Main Street in Santa Monica is about to become less happening for after-hours food cravings on weekends.

Night owls coming out of bars and clubs along the popular thoroughfare who are hoping to satisfy their hunger before heading home with a plate from one of the popular gourmet food trucks will soon have to look elsewhere.

The Santa Monica City Council voted 5-1 Nov. 8 to ban vending from vehicles on Main Street between Ocean Park Boulevard and Marine Street from 1 to 3 a.m. on Saturdays and Sundays in response to public safety concerns associated with the food truck operations.

“We’re only suggesting a limitation for a couple of hours on two nights a week; during any other hours the food trucks can be right where they are now,” City Attorney Marsha Moutrie told the council in presenting the proposal.

“What we picked was a limited part of Main Street where there are dangerous conditions now.”

In recent months, the increase in popularity of food trucks has led to a variety of safety concerns on Main Street, where the truck vendors are parking in the early morning hours to take advantage of the customers leaving bars and other establishments, Deputy Police Chief Al Venegas told the council.

The crowds of people waiting in line or eating near the mobile food vendors have congested the sidewalks, forcing pedestrians, many who have been drinking, to step into the street to get around or hail a cab, police said. Some people sit on the curb to eat, creating potential safety issues with vehicles, and trash and debris are left behind, Venegas told the council.

The number of food trucks parked on both sides of the street can sometimes block the view for police, he said. Police Capt. Carol Larson showed a short video taken of the Main Street scene over five days in August and September that she said illustrates the “party atmosphere” on the street and how people will jaywalk to cross the street or hail a cab due to the congestion.

“All of these are safety concerns that we’ve tried to address and minimize,” said Venegas.

The department has deployed additional officers to the area since July at a cost of $67,000 in unfunded overtime, as well as issued citations and made some arrests, he said.

“Despite these efforts, some of the safety concerns still remain evident,” the deputy police chief said.

Venegas said police don’t believe that the food trucks are causing the safety problems but they are concerned that many people who are in different states of inebriation are visiting the trucks and staying in the area long after the bars have closed. The situation could be less problematic if the trucks moved to a different location than Main Street, which has narrow sidewalks and is a busy thoroughfare, staff and police said.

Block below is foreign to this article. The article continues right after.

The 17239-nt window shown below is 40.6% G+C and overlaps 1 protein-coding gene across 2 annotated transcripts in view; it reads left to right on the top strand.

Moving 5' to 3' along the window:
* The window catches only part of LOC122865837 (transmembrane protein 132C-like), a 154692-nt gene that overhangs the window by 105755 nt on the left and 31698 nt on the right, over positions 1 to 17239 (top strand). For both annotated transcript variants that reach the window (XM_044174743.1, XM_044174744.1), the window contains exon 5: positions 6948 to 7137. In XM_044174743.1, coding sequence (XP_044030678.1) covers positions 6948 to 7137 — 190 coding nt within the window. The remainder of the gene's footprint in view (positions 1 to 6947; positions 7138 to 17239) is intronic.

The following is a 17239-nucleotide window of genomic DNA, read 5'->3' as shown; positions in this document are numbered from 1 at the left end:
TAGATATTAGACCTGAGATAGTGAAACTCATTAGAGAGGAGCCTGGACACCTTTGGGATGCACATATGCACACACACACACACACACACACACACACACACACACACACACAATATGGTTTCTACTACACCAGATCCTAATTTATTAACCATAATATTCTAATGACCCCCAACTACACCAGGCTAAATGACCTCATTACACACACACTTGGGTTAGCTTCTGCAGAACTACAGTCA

“We’re not trying to do away with the food trucks; we’re just asking them to move to a separate location,” Venegas said. “The concentration is what we’re worried about.”

Matt Geller, president of the Southern California Mobile Food Vendors Association, said the group is always willing to work with cities when it comes to public safety concerns. Though Main Street does pose some safety issues on weekends, Geller pointed out that the area has experienced a boost in business over the past six months, including food trucks.

“While the food trucks are down there servicing those people, there has also been an increase in the popularity of the Main Street area which is good for business,” Geller told the council.

He added that if the mobile vendors are moved away due to the early morning restrictions, some of the same safety problems could be shifted to take-out restaurants in the area.

Moutrie noted the city is limited by state law on the restrictions it can impose on the food vendors, so staff proposed an ordinance that has narrow prohibitions. Staff were also asked to study the food truck situation in downtown and on Pennsylvania Avenue for possible improvements but they don’t believe that any restrictions are necessary in those areas, Moutrie said.

Councilman Terry O’Day said he sees the food trucks as an amenity that has helped increase business on the street.

“I think this could be a good thing that we have more people down there and I see the food trucks as an amenity that supports that,” he said.

O’Day, the lone dissenting vote on the ban, asked staff if another area site was considered to relocate the vendors, as opposed to the street ban. Moutrie responded that staff did not look for a way to keep the trucks in the area during the limited hours of the ban.

“What I’m not convinced of is we are taking as limited approach as I would like to see and I think we ought to take a harder look to see if there are places where we would allow them to exist where we can continue to provide this amenity and be rather specific about that,” O’Day said.

The council requested staff to report back on the progress of the ordinance within 90 days.